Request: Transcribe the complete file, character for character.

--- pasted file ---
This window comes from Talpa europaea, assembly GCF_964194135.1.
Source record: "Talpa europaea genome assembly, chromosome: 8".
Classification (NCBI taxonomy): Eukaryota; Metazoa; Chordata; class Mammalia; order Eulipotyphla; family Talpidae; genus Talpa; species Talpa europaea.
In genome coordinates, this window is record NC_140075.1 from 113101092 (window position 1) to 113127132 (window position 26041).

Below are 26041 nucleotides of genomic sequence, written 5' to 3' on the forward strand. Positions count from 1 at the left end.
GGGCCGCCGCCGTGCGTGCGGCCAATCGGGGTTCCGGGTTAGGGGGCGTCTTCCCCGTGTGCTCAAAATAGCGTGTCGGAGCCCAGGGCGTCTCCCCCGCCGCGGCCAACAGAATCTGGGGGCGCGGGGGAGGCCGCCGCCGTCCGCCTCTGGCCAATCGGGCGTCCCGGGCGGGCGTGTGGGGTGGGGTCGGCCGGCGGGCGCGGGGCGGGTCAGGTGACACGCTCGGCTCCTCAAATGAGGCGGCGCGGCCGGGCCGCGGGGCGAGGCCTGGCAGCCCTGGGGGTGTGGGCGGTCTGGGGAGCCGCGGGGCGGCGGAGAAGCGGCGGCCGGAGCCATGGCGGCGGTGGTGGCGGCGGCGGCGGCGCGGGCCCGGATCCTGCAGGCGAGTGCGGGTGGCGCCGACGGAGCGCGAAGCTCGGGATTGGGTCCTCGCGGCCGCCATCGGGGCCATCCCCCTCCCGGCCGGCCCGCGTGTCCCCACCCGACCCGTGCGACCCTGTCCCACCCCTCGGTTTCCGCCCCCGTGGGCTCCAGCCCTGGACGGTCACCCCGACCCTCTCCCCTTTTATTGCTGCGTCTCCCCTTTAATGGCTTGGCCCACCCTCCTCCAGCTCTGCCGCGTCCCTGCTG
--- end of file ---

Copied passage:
This window comes from Talpa europaea, assembly GCF_964194135.1.
Source record: "Talpa europaea genome assembly, chromosome: 8".
Classification (NCBI taxonomy): Eukaryota; Metazoa; Chordata; class Mammalia; order Eulipotyphla; family Talpidae; genus Talpa; species Talpa europaea.
In genome coordinates, this window is record NC_140075.1 from 113101092 (window position 1) to 113127132 (window position 26041).

Below are 26041 nucleotides of genomic sequence, written 5' to 3' on the forward strand. Positions count from 1 at the left end.
GGGCCGCCGCCGTGCGTGCGGCCAATCGGGGTTCCGGGTTAGGGGGCGTCTTCCCCGTGTGCTCAAAATAGCGTGTCGGAGCCCAGGGCGTCTCCCCCGCCGCGGCCAACAGAATCTGGGGGCGCGGGGGAGGCCGCCGCCGTCCGCCTCTGGCCAATCGGGCGTCCCGGGCGGGCGTGTGGGGTGGGGTCGGCCGGCGGGCGCGGGGCGGGTCAGGTGACACGCTCGGCTCCTCAAATGAGGCGGCGCGGCCGGGCCGCGGGGCGAGGCCTGGCAGCCCTGGGGGTGTGGGCGGTCTGGGGAGCCGCGGGGCGGCGGAGAAGCGGCGGCCGGAGCCATGGCGGCGGTGGTGGCGGCGGCGGCGGCGCGGGCCCGGATCCTGCAGGCGAGTGCGGGTGGCGCCGACGGAGCGCGAAGCTCGGGATTGGGTCCTCGCGGCCGCCATCGGGGCCATCCCCCTCCCGGCCGGCCCGCGTGTCCCCACCCGACCCGTGCGACCCTGTCCCACCCCTCGGTTTCCGCCCCCGTGGGCTCCAGCCCTGGACGGTCACCCCGACCCTCTCCCCTTTTATTGCTGCGTCTCCCCTTTAATGGCTTGGCCCACCCTCCTCCAGCTCTGCCGCGTCCCTGCTG